Both Fianna Fail and the Progressive Democrats in their manifestos proposed to encourage public private partnerships. Fianna Fail had also proposed the establishment of a National Development Finance Agency to borrow, or guarantee loans, for infrastructural development. That proposal has made it into the programme for government and states ‘We will establish under the auspices of the NTMA a National Development Finance Agency to finance major public projects and to evaluate financing options for our PPP projects. This vehicle may finance both commercial and non-commercial type projects.’
The programme for government not only proposes to add to the existing national pension reserve fund the aforementioned National Development Finance Agency, but also proposes a special National Transformation Fund, also to be managed by the NTMA. This latter fund will receive the proceeds of the sale of some State assets (privatisation?) and any surplus Central Bank reserve funds. The National Transformation Fund will be used to finance infrastructural developments. During the last government, the proceeds of privatisations tended to be put into the national pension reserve fund, where they were not then available for infrastructural investment.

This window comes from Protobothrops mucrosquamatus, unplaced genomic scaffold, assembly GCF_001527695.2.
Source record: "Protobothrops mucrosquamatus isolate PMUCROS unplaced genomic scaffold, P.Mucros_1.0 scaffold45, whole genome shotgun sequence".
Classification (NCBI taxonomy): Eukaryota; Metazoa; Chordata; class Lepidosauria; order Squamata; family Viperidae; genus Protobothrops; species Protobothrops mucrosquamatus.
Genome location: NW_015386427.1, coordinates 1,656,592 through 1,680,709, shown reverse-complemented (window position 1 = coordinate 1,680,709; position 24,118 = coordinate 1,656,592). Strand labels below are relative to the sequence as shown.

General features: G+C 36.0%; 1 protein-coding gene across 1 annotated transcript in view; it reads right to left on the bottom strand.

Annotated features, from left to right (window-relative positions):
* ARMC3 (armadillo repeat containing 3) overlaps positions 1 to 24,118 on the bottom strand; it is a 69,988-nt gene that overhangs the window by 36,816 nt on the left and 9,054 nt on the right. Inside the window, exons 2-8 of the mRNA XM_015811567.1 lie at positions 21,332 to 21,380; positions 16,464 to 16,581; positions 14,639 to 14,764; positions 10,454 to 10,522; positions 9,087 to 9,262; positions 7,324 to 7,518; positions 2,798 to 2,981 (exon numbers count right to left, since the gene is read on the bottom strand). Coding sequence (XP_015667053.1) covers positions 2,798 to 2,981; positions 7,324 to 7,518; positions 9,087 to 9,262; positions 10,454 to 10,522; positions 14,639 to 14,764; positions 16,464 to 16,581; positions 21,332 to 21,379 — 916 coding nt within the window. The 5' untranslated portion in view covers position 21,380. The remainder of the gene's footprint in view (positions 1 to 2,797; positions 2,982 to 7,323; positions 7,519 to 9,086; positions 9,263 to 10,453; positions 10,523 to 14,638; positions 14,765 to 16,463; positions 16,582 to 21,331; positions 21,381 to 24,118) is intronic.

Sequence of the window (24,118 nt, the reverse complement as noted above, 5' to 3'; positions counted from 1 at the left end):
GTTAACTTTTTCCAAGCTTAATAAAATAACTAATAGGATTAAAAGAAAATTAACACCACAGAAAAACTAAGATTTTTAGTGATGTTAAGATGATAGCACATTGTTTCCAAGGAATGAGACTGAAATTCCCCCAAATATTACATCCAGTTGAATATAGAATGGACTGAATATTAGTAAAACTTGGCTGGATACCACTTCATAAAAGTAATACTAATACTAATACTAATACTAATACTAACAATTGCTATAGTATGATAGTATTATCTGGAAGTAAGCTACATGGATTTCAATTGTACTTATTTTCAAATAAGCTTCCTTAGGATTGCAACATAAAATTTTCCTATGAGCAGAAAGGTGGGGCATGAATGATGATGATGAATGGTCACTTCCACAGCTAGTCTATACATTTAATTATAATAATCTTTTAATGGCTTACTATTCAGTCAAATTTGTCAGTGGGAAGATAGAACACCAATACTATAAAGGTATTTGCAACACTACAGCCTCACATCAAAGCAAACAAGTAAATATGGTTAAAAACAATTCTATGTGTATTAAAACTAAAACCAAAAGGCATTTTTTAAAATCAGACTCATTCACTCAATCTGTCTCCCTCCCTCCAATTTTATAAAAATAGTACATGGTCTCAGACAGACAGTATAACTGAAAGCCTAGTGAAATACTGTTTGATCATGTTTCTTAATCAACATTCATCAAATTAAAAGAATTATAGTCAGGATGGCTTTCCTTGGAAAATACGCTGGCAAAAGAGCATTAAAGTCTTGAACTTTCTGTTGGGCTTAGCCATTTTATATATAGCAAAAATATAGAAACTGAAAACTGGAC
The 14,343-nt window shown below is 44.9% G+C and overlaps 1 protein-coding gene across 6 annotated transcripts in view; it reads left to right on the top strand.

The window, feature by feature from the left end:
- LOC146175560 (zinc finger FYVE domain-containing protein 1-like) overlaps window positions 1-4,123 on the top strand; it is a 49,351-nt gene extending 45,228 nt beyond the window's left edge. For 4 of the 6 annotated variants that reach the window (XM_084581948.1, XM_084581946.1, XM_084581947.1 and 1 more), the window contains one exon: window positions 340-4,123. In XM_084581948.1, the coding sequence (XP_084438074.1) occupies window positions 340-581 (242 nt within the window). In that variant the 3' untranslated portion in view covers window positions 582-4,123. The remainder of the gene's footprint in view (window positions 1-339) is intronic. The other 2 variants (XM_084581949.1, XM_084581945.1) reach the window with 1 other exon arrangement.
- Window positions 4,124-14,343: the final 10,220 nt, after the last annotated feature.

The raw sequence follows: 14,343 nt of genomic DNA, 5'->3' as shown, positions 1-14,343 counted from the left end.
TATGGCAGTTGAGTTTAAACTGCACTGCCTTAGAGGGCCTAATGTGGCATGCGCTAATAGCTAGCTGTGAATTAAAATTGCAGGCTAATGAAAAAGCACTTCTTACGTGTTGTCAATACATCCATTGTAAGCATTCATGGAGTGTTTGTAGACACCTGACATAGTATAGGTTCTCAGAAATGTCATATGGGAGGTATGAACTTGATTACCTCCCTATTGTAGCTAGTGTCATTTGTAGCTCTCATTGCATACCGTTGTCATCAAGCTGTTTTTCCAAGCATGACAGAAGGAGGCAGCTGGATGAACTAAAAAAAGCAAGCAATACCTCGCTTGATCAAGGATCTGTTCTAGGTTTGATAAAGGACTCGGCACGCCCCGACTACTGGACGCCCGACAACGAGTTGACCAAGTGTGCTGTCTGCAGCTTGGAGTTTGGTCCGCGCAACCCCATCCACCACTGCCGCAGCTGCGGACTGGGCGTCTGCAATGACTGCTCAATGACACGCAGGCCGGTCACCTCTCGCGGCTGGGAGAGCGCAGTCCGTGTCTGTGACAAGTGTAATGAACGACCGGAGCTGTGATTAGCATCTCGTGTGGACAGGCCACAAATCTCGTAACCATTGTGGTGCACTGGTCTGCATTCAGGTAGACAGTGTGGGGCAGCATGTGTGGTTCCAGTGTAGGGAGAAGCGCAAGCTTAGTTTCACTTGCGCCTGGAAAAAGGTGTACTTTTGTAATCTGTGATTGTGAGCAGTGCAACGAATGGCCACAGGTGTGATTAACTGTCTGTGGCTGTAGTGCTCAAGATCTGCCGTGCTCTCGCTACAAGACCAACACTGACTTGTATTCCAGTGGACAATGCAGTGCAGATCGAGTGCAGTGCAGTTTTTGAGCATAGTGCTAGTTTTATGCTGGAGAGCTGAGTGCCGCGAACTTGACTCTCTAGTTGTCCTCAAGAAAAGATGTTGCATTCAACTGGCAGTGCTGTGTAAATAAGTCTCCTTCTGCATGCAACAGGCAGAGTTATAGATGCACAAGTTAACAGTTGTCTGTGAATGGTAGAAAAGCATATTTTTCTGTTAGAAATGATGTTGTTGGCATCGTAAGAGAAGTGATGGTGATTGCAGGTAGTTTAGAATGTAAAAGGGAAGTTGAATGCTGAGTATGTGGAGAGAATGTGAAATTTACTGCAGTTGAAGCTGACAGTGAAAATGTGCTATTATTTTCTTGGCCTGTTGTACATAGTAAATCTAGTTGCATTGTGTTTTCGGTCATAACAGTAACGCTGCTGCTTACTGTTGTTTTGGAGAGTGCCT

What does it all mean?
There are two ways you can interpret a comparison of the election manifestos and the coalition programme for government. One is to treat the explicit promises in the election manifestos as an interpretation of the more coy targets set in the programme for government. The alternative way of looking at the matter is that, where the explicit proposals in the manifestos have not been adopted in explicit form in the programme for government, they have effectively been rejected and that the vague words used in areas of the programme (eg will examine the tax treatment of share options) merely conceal the rejection of the corresponding manifesto promise. Time will tell.